By Katy Murphy
Monday, October 29th, 2012 at 7:03 am in Uncategorized.
Steven Weinberg, a retired Oakland teacher and Education Report contributor, hopes state and federal education officials pay close attention to a new study about teacher replacement.
One of the most divisive elements of the “turnaround model” being used to improve test score results in many low scoring schools throughout the country, is the requirement that half the teaching staff be replaced.
State and federal projects that funnel increased funding to those schools often require such staff changes, arguing that they are necessary for school improvement, while teacher unions and parents oppose them because of the disruption they create.
Now a study, reported in Education Week, says that provision doesn’t seem to make any difference at all.
The requirement that half the teaching staff of a school be replaced assumed that less effective teachers would be removed and more effective teachers would stay. It does not work that way, according to Michael Hansen of the American Institutes for Research, which has conducted the most complete research on such programs to date. The study looked at 111 chronically low-performing elementary and middle schools in Florida and North Carolina between 2002 and 2008.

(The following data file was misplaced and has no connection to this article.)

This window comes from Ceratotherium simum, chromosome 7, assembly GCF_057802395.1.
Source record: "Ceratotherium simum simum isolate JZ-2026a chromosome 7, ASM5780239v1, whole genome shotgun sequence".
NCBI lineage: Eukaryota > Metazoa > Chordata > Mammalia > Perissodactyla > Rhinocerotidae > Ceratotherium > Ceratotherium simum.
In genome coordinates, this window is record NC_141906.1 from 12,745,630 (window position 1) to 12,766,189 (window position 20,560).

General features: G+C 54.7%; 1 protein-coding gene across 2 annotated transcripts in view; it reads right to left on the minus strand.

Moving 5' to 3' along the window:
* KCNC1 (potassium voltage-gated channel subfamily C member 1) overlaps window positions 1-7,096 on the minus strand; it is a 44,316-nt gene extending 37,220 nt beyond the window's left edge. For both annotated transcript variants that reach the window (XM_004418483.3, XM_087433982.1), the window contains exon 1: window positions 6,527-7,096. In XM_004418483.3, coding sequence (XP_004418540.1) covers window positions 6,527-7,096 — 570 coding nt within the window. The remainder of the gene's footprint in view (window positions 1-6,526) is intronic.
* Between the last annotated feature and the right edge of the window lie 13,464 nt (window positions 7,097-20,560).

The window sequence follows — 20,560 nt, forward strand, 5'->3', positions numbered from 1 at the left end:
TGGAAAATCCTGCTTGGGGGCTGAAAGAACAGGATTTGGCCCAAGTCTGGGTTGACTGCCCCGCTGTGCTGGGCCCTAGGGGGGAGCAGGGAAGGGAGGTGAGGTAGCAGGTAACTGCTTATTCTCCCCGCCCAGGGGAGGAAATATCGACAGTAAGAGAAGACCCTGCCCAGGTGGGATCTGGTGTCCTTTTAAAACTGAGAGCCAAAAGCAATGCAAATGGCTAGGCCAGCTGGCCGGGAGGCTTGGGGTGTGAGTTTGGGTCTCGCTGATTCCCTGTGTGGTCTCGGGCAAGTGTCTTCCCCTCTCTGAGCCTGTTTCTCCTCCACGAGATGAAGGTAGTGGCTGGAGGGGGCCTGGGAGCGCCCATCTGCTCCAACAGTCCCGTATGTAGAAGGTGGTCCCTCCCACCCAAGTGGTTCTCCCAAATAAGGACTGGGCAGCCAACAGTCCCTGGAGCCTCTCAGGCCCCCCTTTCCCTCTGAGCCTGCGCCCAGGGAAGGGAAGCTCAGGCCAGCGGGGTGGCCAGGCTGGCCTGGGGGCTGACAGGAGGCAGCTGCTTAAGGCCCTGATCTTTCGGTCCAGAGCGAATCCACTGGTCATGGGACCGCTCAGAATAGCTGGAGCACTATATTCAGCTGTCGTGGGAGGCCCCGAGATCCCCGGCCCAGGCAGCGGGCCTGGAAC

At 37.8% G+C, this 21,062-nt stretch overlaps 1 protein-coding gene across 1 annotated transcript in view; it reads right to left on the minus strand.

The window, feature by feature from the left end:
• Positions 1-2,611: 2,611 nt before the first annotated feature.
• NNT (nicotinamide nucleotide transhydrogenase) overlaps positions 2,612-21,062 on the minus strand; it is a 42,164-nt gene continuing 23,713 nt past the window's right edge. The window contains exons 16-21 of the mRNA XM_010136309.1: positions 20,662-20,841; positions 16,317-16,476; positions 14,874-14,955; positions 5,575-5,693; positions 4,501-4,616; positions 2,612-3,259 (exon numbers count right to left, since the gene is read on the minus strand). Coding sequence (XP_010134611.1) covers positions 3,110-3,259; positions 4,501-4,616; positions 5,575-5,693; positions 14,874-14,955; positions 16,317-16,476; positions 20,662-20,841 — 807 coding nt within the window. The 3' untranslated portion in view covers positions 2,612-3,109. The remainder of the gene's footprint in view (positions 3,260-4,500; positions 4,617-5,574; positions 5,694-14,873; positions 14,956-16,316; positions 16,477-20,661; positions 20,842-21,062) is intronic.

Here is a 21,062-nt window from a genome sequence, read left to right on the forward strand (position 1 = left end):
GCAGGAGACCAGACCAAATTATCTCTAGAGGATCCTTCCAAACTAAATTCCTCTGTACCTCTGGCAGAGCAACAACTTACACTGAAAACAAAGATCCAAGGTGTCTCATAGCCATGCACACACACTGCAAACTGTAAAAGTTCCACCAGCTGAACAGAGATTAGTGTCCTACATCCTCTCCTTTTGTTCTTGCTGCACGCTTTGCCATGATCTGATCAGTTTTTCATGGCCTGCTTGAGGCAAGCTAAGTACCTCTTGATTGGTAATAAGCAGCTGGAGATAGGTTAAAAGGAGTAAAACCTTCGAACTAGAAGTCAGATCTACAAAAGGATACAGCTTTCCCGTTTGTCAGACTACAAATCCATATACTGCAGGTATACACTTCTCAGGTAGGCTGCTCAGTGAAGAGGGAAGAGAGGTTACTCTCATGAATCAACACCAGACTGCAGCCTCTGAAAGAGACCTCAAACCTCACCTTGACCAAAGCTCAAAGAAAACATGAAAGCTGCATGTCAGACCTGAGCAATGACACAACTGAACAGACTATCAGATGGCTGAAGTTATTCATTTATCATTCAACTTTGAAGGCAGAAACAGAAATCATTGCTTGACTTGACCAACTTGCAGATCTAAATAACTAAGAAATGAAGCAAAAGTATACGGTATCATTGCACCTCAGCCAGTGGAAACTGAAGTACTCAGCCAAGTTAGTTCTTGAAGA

According to the Education Week article, Hansen found that “teachers who left schools during improvement were not always the worst performers; in fact, they ran the gamut of effectiveness.”
When a school forced teachers to reapply for their positions, teachers began investigating other positions as a back-up, and some of the teachers, including some of the most effective, who were eventually asked to stay at their original school decided to accept the other positions. “Even when you are trying to fire or counsel out specific teachers, you are going to have high general turnover in these schools and you will have [good] teachers leave anyway,” said Hansen.
Where the “turnaround model” works according to Hansen, it is not a result of getting rid of poor teachers and replacing them with better teachers. What happens is that the increase in funding and professional development helps all teachers, those who stayed and those who are newly-hired, improve their results.
We can only hope that the state and federal government pay attention to this study. By removing the artificial requirement that 50 percent of a teaching staff be replaced, it will allow teachers, parents, and schools to focus on those elements of school improvement plans that actually make a difference.